Blog Goes Abroad: Expectations vs. reality

Mary Kate and Ashley circa 1999, my Parisian spirit animals.

Mary Kate and Ashley circa 1999, my Parisian spirit animals.

I remember the first time I saw Paris. I was 7 years old and, like any girl born in the early ’90s, a huge Mary Kate and Ashley Olsen fan (before New York Minute came out and ruined their straight-to-VHS career definitively.) I had just gotten my hands on their latest VHS, Passport to Paris7-year-old me longed to have a baguette fight on the Champ-de-Mars on the back of Ethan Peck‘s scooter. Needless to say, I’ve grown a bit since 1999, but I still had some dreamy ideas about what my semester in Europe would be like (baguettes and Ethan Peck on a scooter included). However, it didn’t take long for me to realize that most some of my fantasies would never come to be. But it’s okay, baguettes are great consolation food.

Expectation: Immerse myself in the culture, act like a local.
Reality: Conform to buying 2€ wine and calling it a day.

I had a very specific image of what my semester abroad was going to be like: sit in a hole-in-the-wall restaurant (because sidewalk cafés are sooo overrated!), drink house wine, and converse with my neighbor in their native language. Maybe I watched Amélie one too many times before boarding the plane, but the idea of becoming unrecognizable as a foreigner in this country seemed both romantic and plausible. However, I forgot the very obvious fact that I lack basic social skills, and freeze every time someone speaks to me in a language other than English. My “immersion” has consisted of putting on my headphones on the metro to pass as any other angsty 20-year-old, and picking up a bottle of supermarket-brand wine on the way home, speaking to no one throughout the commute.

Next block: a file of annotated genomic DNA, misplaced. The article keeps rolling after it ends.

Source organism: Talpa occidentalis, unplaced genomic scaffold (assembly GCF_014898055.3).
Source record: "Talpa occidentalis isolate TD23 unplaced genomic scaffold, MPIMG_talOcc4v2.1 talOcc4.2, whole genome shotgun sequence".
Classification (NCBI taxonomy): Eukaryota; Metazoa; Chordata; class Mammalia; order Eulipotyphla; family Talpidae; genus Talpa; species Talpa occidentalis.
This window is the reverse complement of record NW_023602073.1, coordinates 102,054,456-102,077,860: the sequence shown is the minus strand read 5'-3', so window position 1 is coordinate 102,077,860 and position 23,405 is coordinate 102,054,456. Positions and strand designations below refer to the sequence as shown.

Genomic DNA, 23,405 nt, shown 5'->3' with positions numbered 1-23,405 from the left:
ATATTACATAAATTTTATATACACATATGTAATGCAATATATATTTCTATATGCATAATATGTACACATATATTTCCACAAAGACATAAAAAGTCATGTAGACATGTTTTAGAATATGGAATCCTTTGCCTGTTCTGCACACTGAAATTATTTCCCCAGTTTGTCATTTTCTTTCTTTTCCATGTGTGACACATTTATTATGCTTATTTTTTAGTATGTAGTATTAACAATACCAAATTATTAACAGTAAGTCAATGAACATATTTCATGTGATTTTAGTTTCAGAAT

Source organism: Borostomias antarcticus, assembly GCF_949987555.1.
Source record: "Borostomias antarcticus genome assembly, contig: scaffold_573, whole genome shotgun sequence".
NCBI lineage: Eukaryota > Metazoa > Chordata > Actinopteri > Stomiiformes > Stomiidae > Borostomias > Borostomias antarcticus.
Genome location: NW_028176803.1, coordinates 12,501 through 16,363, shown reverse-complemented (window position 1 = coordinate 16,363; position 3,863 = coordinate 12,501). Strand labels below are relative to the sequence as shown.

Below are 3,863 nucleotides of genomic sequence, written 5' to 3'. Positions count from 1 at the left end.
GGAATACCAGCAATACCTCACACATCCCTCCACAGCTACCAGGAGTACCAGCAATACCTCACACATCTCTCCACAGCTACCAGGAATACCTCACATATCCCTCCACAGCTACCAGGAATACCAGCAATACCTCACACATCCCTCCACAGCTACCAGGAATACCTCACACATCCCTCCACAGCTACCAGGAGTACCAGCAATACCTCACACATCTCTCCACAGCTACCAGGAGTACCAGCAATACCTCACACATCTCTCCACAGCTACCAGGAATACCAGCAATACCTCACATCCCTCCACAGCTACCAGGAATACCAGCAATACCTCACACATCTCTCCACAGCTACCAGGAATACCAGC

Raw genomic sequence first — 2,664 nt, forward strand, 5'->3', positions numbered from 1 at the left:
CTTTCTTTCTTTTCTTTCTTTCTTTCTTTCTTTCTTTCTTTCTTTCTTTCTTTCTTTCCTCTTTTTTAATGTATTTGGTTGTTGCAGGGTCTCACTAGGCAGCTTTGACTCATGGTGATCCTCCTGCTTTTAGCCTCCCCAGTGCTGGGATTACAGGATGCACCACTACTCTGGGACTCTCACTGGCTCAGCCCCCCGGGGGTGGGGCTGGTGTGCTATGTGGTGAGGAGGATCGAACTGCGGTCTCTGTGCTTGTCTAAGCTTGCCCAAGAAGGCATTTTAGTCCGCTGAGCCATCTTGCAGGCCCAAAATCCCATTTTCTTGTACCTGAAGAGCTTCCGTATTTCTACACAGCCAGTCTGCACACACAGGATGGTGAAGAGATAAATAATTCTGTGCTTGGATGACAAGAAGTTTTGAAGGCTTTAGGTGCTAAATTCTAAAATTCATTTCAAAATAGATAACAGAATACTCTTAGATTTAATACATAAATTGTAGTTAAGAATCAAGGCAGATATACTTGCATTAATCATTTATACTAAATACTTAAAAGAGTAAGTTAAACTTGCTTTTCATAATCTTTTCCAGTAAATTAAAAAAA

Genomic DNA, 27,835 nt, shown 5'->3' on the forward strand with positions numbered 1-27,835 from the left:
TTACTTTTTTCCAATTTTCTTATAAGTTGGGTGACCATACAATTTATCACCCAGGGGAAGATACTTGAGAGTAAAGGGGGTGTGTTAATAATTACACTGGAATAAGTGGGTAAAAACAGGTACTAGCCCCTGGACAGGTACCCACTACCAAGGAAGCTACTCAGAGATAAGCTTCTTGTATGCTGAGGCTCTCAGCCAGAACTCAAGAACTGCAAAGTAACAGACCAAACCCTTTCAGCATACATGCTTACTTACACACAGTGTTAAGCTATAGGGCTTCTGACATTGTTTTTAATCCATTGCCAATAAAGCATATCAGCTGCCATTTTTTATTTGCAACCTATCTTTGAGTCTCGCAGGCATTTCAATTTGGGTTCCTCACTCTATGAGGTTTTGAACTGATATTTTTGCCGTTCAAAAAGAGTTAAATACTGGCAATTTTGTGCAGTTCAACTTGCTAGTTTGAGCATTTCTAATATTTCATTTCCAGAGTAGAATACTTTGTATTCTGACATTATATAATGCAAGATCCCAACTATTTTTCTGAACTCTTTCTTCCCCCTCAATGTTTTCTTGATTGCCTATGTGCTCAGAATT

Expectation: Make local friends.
Reality: … Working on it.

I’m cross-registered at two universities, each with its own different vibe. One is made up of predominantly rich, white Parisians who are too busy chain-smoking to talk to me. The other is made up of every other kind of person who still is too busy chain-smoking to talk to me. I don’t smoke, and have no interest in starting. However, going out for a cigarette during the mid-class pause is where people go to mingle. So I’m at a moral crossroads: to smoke and make friends, or to preserve my lungs and spend the next four months all by my lonesome, Anglophone self? Le sigh. Continue Reading